Law of Master and Servant

Law of Master and Servant

Postby squark » Mon Jan 20, 2014 3:13 pm

From here
http://www.victorianlondon.org/cassells/cassells-7.htm

Liability of Master (or Mistress) for a Servant
..........
Formerly a master was not liable to his servant for any injury happening in the course of his employment, nor even for exposing him to extraordinary risk; but by an Act passed in 1880 the employer is made liable if the injury arises through any orders to which the servant was bound to conform.
For all acts of a servant done by command of the master, that master is responsible, as he is also for certain acts not done by his command, but done under circumstances that seem to warrant the idea that the master has consented to be responsible. If a servant, in pursuance of direct orders, shoots a neighbour's dog, the master of the servant will be clearly responsible to the owner of the dog; and if a man has a coachman who drives badly and runs into a carriage, that man, by trusting such a driver with the reins, is assumed to have undertaken the responsibility of his acts. Some one must suffer loss; who so worthy as the man who caused it, by employing an unskilful servant? If a blacksmith's servant lame a horse in shoeing him, the blacksmith must make good the damage caused to the owner. It is at the same time no excuse to the servant who does an unlawful act, such as shooting the dog, that he did it by order of his; master. He is not bound to obey any unlawful command.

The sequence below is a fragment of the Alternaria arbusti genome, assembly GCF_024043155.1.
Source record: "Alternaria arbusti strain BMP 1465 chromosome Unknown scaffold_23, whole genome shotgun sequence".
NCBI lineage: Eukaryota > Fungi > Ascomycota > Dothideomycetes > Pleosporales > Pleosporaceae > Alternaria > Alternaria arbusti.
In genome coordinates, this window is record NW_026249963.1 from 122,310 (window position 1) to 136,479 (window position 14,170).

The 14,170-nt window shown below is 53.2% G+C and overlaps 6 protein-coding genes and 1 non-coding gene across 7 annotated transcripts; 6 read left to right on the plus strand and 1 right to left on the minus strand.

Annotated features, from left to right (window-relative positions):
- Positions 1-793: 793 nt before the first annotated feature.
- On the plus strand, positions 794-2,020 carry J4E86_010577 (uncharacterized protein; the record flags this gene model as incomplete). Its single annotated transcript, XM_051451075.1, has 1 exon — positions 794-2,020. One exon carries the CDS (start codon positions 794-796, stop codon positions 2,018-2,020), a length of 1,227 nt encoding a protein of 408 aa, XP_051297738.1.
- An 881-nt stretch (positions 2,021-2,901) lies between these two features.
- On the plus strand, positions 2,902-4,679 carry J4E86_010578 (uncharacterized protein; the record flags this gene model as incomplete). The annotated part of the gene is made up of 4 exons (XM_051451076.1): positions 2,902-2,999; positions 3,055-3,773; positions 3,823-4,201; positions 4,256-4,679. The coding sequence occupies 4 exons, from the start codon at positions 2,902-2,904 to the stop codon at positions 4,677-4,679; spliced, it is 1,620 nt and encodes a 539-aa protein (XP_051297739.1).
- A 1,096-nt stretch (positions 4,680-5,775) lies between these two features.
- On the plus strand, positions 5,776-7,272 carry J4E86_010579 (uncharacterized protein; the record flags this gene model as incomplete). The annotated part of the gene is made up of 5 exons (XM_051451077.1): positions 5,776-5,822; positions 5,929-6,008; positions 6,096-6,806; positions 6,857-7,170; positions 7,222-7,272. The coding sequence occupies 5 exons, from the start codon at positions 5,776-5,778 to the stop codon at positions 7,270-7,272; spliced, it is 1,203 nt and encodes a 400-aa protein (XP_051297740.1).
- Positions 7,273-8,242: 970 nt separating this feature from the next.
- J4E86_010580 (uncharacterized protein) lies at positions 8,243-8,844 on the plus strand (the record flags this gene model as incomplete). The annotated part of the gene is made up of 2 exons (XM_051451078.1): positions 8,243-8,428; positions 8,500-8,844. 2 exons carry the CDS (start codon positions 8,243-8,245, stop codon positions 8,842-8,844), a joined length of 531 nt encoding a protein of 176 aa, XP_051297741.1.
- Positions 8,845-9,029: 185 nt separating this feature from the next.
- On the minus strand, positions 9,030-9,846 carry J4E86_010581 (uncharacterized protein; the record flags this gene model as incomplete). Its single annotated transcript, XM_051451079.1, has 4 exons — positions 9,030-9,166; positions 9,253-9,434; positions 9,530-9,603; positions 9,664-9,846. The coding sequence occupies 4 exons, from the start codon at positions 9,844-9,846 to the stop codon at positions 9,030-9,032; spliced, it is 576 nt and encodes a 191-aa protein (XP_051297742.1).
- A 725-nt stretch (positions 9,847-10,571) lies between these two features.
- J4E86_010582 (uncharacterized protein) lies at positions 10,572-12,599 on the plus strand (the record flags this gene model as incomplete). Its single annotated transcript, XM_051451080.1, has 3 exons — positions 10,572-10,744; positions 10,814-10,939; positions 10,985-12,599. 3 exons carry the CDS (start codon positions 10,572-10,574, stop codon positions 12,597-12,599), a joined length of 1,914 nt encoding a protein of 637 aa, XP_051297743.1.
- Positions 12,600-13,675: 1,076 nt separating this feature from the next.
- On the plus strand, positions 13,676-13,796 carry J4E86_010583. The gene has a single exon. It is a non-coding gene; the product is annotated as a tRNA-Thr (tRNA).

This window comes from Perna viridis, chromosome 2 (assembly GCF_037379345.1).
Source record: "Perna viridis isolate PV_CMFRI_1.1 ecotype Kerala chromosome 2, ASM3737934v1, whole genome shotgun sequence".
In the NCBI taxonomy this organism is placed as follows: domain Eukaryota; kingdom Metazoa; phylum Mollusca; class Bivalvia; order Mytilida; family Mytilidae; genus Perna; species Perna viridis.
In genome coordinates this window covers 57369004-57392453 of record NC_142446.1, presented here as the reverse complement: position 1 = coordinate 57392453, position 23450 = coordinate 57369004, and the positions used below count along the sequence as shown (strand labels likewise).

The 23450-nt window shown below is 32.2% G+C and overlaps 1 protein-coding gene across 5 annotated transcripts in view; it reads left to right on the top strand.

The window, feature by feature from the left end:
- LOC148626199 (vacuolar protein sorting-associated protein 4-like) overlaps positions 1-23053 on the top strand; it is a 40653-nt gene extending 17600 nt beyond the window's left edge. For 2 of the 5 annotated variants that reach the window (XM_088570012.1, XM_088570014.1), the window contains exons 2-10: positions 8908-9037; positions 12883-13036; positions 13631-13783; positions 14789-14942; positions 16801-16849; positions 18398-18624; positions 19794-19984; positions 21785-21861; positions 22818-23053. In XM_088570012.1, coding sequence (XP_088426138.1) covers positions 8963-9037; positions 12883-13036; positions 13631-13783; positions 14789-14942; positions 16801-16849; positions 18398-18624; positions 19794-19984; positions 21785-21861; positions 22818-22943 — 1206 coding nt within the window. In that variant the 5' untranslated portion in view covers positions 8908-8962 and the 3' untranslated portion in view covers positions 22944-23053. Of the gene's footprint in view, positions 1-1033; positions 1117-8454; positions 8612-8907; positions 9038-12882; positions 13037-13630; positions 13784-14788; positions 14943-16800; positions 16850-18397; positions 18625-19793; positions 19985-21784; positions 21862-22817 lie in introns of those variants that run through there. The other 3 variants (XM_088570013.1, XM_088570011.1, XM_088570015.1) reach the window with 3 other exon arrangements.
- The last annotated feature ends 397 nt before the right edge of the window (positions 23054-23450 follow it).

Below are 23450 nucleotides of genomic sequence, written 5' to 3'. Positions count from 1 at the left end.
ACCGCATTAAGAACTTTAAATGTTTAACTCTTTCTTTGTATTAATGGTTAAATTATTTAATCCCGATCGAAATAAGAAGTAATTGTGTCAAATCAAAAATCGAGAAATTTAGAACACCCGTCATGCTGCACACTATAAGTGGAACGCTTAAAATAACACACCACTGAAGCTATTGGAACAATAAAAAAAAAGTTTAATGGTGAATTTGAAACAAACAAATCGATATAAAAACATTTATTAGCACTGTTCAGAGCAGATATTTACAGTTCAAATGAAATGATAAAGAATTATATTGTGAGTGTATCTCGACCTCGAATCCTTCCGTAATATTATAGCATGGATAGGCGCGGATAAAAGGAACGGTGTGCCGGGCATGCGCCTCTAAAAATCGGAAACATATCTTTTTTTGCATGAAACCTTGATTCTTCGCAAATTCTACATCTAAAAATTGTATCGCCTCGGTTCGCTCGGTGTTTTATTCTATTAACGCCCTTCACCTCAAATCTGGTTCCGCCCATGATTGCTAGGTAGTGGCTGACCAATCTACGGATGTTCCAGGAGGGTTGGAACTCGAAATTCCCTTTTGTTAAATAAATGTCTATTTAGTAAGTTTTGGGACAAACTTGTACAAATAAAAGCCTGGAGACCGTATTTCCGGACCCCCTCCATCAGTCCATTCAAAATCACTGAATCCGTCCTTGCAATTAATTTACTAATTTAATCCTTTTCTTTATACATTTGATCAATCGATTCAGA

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Re: Law of Master and Servant

Postby musashi » Tue Jan 21, 2014 3:59 pm

This is The Doctrine of Vicarious Liability.
The available defence is to claim that the servant was on "A frolic of his own".

Regina v Clegg, 1992, appeal court. "It is no defence to say that you were just following orders. This merely makes the superior an accomplice".
Also known as the Nuremberg Defence.

Maxim: "a judge acting outside of his authority is not obeyed with impunity".
It is no defence to say "That judge said I could do it!"
Just so with the bailiff who works a tort - he merely makes the authority he was working under liable on the claim.

Just had a brief peek at the you tube vid. Mark Dacasco. Know him and seen his programme. Thanks anyway.

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